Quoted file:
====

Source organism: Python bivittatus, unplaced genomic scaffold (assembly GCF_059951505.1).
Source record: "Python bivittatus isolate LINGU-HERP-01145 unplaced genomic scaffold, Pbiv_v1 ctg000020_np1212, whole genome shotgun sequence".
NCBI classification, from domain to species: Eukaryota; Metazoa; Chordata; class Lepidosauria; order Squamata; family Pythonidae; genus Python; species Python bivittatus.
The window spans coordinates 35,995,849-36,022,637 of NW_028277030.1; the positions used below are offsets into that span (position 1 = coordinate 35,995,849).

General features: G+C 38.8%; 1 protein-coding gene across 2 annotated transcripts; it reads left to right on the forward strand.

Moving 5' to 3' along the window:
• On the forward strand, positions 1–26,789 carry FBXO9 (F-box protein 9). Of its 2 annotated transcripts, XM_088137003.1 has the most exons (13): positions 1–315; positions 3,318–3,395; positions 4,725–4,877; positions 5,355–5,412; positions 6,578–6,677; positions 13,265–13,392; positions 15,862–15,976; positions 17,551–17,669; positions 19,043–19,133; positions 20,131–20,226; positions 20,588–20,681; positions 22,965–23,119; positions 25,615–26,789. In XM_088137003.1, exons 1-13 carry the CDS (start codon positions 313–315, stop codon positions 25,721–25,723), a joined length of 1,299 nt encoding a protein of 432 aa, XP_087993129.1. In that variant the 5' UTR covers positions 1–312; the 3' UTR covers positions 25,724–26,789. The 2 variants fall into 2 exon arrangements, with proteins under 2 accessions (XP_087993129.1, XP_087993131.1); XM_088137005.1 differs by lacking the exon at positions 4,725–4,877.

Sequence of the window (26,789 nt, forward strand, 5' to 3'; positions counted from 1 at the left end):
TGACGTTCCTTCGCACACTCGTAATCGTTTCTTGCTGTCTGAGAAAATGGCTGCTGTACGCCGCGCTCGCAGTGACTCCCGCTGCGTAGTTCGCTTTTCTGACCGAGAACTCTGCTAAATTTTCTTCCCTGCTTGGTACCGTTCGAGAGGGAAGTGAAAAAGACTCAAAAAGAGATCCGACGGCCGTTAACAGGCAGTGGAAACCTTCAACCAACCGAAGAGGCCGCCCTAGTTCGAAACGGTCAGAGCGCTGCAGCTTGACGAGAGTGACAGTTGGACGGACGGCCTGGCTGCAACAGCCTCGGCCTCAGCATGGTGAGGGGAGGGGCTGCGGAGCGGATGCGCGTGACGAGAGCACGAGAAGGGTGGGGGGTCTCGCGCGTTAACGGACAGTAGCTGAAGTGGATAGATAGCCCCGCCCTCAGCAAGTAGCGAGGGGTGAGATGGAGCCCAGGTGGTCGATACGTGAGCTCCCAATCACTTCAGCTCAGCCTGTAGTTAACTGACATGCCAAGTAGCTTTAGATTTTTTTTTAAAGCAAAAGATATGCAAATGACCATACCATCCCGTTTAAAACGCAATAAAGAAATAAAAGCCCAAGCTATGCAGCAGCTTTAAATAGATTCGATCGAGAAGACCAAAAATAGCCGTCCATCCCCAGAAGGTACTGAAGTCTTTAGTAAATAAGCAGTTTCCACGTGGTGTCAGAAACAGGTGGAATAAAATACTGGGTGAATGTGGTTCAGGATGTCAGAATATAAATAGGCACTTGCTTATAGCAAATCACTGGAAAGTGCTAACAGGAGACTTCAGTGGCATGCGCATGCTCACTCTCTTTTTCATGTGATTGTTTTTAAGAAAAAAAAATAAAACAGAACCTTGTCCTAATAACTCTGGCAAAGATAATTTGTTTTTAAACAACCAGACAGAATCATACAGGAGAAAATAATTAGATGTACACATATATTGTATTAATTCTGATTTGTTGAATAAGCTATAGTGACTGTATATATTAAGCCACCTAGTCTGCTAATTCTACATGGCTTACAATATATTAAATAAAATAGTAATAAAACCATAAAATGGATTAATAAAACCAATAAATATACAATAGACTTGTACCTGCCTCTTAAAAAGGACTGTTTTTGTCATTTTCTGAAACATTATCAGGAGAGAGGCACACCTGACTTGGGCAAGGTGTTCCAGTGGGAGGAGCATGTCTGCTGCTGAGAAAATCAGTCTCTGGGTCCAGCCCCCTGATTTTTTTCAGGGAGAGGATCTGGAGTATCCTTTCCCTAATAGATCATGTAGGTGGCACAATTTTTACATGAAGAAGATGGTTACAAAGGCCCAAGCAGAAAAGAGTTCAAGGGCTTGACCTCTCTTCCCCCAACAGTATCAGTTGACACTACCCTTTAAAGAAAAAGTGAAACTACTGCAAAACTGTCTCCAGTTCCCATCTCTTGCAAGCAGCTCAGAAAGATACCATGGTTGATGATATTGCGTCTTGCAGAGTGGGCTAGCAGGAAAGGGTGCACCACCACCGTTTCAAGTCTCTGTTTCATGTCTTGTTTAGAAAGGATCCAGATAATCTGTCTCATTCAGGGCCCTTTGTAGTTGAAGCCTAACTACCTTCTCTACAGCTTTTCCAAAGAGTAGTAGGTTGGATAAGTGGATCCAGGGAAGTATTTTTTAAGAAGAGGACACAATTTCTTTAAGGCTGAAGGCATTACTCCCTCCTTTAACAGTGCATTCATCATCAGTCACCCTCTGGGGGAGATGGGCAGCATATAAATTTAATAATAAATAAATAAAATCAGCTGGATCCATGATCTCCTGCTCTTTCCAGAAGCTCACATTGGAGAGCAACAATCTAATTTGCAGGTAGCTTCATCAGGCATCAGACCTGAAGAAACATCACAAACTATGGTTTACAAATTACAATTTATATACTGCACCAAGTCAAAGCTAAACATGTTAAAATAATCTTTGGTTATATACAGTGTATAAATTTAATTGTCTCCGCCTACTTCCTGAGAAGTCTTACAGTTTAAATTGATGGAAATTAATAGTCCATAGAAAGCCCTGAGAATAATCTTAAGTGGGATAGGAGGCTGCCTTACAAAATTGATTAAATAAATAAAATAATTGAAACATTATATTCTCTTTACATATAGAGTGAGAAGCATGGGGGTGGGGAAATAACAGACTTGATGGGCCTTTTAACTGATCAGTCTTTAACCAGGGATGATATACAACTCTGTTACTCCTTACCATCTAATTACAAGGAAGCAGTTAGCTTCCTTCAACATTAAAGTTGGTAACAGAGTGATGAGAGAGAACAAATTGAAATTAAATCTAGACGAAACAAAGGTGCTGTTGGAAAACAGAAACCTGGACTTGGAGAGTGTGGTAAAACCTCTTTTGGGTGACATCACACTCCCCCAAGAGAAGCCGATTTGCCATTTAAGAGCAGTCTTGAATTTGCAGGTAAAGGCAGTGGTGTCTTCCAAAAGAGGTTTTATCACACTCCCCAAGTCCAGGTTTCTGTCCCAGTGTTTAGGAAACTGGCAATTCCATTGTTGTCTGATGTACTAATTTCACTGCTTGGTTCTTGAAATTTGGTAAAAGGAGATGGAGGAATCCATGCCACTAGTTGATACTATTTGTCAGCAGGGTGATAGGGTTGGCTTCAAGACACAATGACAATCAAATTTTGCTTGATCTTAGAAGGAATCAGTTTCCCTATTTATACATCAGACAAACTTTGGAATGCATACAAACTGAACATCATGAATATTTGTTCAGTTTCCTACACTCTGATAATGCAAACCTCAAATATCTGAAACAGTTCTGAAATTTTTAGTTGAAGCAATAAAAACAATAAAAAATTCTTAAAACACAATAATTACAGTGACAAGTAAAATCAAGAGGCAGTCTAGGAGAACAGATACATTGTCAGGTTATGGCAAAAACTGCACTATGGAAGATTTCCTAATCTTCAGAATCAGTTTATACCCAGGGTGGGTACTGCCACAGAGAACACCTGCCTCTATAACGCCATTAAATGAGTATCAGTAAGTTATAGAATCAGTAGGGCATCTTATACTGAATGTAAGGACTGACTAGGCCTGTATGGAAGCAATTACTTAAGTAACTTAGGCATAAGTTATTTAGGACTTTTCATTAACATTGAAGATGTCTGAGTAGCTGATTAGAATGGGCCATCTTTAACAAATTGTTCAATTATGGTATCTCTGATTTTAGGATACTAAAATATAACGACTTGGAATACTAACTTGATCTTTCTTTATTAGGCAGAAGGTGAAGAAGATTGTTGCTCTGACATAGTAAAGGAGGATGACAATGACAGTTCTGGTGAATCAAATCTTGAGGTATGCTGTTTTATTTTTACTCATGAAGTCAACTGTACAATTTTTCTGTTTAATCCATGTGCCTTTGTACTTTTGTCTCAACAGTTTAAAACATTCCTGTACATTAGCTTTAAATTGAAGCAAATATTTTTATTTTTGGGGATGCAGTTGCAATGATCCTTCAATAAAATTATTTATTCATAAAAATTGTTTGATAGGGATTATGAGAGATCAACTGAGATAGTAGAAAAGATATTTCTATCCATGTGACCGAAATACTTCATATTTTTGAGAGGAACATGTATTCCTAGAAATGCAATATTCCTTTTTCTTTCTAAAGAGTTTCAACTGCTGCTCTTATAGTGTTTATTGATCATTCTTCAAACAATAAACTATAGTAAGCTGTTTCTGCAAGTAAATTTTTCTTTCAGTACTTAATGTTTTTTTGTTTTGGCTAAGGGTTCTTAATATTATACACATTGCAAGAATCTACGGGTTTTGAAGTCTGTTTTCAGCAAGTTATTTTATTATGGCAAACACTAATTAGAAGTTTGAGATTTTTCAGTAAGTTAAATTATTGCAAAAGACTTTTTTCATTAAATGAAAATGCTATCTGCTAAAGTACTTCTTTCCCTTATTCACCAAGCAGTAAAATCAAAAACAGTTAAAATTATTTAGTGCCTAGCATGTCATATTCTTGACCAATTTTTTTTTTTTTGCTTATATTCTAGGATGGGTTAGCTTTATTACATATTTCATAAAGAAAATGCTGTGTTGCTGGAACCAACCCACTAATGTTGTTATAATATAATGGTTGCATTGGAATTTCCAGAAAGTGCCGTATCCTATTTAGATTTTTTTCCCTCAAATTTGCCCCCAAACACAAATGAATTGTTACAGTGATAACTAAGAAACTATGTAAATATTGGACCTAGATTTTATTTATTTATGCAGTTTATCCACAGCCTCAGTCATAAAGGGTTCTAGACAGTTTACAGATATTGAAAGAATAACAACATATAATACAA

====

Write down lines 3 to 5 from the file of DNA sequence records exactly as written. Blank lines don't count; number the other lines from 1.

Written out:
NCBI classification, from domain to species: Eukaryota; Metazoa; Chordata; class Lepidosauria; order Squamata; family Pythonidae; genus Python; species Python bivittatus.
The window spans coordinates 35,995,849-36,022,637 of NW_028277030.1; the positions used below are offsets into that span (position 1 = coordinate 35,995,849).

General features: G+C 38.8%; 1 protein-coding gene across 2 annotated transcripts; it reads left to right on the forward strand.